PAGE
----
Monday, December 02, 2019

The Indigenous Resistance in Colombia

“The time came to liberate the land,” said one activist. “The mining, petroleum and monocrops…are businesses that benefit a few people. And it must be liberated because the Earth has one purpose, which is to generate life and not death.”
The Nasa are one of 102 Indigenous peoples of Colombia who were pushed up into the mountains by European conquest in the 16th century, and later by massive sugarcane plantations. Since 2015, they have been carrying out direct actions in which they cut down cane fields, plant organic crops in their place, and allow the native vegetation to cover additional areas within the same reclaimed lands. They call this action “the liberation of Mother Earth,” an initiative that has cost them at least eight lives and approximately 600 evictions by Colombian state security forces trained by the U.S. Southern Command, according to people interviewed.
“The goal of this action is to let the land return to nature, because that’s how diversity will return, the birds will return, the microorganisms and the plants that were considered [the cane planters’] enemies. The trees will return,” José explained.
“They arrive as if they were going to war, with armed state forces,” a member of the Liberation of Mother Earth Movement (Movimiento de Liberación de la Madre Tierra), who asked to remain anonymous for their safety, told Truthout. “They’ve killed eight of our comrades. They have repressed us heavily.”
One part of the Nasa people’s ancestral territory is located in the north of Cauca, a department (the Colombian equivalent of a state) in southern Colombia. This region is covered by 250,000 hectares (approximately 617,000 acres) of sugarcane, destined primarily for ethanol production.  Bioethanol production in Colombia has increased exponentially from 100,000 liters per day in 2006 to more than 200,000 liters per day in 2017. This giant operation is fed by more than 25,000 water sources that come from the mountains and 2,000 wells that were drilled in the surrounding areas. It consumes 25 million liters (6.6 million gallons) of water per second. This ecological travesty has pushed the Nasa to recover their ancestral lands.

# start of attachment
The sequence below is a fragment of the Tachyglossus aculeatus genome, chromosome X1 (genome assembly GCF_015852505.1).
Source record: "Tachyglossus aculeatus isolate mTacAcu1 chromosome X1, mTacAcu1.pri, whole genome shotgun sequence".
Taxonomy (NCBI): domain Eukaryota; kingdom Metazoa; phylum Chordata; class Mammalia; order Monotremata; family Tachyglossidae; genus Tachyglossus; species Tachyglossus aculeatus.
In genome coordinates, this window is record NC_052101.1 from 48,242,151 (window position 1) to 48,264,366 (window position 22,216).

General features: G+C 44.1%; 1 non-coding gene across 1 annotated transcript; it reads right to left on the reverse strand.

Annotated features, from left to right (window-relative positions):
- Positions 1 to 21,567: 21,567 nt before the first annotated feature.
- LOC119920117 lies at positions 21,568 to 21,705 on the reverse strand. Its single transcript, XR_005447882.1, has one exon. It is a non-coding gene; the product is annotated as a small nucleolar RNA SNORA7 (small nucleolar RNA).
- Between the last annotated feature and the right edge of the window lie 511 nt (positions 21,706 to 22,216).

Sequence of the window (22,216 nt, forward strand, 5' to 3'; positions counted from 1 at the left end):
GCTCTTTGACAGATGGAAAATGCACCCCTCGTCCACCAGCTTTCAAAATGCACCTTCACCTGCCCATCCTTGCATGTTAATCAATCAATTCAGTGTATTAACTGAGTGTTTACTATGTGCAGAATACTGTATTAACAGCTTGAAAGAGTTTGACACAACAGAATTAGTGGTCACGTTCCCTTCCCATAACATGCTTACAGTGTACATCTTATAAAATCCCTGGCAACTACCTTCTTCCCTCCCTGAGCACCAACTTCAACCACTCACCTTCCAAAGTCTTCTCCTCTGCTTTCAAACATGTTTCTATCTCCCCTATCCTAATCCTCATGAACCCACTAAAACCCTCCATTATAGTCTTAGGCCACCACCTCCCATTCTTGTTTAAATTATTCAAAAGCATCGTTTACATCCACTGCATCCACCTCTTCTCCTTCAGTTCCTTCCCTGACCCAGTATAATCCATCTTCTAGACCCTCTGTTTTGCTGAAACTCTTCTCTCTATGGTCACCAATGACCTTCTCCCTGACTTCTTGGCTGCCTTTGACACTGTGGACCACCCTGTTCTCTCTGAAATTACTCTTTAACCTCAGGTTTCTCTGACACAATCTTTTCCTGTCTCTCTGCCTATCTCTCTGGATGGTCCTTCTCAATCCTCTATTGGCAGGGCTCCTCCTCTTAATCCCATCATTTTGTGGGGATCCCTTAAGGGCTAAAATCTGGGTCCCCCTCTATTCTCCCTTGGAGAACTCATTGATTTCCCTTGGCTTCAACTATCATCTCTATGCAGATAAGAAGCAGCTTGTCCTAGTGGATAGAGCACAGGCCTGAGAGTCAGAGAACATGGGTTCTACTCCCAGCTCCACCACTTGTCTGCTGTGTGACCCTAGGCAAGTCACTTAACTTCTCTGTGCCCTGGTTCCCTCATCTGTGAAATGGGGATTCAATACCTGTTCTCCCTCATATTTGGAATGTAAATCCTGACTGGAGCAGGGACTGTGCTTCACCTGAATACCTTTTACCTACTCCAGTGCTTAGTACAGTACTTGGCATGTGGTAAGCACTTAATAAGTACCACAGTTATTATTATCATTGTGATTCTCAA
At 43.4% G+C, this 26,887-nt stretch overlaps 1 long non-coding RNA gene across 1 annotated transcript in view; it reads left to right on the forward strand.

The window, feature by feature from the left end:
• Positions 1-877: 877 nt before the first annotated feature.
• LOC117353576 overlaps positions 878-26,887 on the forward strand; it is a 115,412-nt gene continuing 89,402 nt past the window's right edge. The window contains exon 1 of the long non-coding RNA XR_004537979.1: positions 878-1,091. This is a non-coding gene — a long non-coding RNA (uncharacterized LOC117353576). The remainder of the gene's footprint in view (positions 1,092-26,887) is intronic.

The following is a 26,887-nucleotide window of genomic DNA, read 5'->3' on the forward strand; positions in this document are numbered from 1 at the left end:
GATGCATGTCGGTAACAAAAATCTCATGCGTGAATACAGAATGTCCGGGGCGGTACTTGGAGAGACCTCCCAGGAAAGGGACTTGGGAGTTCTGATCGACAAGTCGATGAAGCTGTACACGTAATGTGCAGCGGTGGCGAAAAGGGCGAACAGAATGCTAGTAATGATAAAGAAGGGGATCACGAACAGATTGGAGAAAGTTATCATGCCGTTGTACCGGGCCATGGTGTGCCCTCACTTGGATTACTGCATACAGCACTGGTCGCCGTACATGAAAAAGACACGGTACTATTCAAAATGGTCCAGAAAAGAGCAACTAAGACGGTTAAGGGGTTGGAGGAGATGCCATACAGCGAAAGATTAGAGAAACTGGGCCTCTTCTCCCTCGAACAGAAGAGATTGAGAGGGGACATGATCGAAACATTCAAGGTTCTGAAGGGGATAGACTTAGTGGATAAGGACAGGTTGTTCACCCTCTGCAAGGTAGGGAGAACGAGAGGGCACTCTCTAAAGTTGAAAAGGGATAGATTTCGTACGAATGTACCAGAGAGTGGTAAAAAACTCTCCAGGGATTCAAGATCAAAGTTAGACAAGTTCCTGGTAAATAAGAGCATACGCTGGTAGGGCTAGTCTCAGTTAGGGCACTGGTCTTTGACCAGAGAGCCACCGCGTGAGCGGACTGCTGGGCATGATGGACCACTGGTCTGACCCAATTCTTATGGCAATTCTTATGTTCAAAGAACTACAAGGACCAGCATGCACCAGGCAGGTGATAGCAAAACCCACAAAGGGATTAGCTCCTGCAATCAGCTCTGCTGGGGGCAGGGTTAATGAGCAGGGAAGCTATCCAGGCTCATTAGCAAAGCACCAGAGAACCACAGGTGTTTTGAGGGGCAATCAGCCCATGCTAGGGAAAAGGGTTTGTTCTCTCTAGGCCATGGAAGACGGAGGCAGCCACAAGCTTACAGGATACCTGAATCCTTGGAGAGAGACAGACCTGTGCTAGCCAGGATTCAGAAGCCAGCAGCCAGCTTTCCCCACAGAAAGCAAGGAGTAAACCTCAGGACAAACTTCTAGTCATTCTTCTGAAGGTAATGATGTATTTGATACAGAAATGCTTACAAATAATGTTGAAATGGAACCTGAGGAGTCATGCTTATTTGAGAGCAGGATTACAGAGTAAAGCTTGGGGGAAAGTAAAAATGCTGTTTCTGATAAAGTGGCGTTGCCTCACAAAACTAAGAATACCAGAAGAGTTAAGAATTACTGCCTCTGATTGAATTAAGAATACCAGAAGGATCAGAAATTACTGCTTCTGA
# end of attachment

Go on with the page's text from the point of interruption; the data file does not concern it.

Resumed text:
In addition to reclaiming their ancestral lands, they are also regaining their food sovereignty. They have carried out another direct action with the planted and harvested crops: freely giving out food in the poorest neighborhoods of the cities of Cali, Medellín, Manizales and Bogotá. They call this initiative the “Food March,” whose goal, they say, is “a meeting of the dispossessed.” Since the march, dozens of youth collectives and working-class neighborhoods have decided to break up the cement ground and start growing food.
“What we’re living through is a crisis of civilization,” said Nadia Humaña, from the Dialogue Commission of Southern Bolívar, Central and Southern Cesar (Comisión de Interlocución del Sur de Bolívar, Centro y Sur del Cesar). “It’s not just economic or just social or just environmental. Everything is connected. Our challenge,” said Humaña, “is to think about these problems in an integrated way, confront them, and come up with strategies that take aim at the central points of this system. It’s also necessary to rethink the role of the state and to consider if it’s possible to reverse this destruction.”
The Nasa and the Liberators of Mother Earth believe that with these development policies, Indigenous people will continue to remain repressed. “The new government says that they’re not going to buy even one more meter of land for Indigenous peoples and they will neither create nor recognize more collective territories for Indigenous peoples,” said José. “On the contrary, the government says that these lands have to join in the development of capitalism. We don’t want to join; we want to liberate the land and live simply.”
Diana, a young Indigenous woman explained, “We’re on maximum emergency alert because they’re killing us, and it’s so painful that this is happening in the north of Cauca,” she told Truthout. “Their development policies — and the planting of illicit crops that the government supports — are destroying our way of life...we’re taking the chains off of the land, but also from our hearts and minds. We’re building autonomy and rebuilding life. We’re harvesting dignity.”

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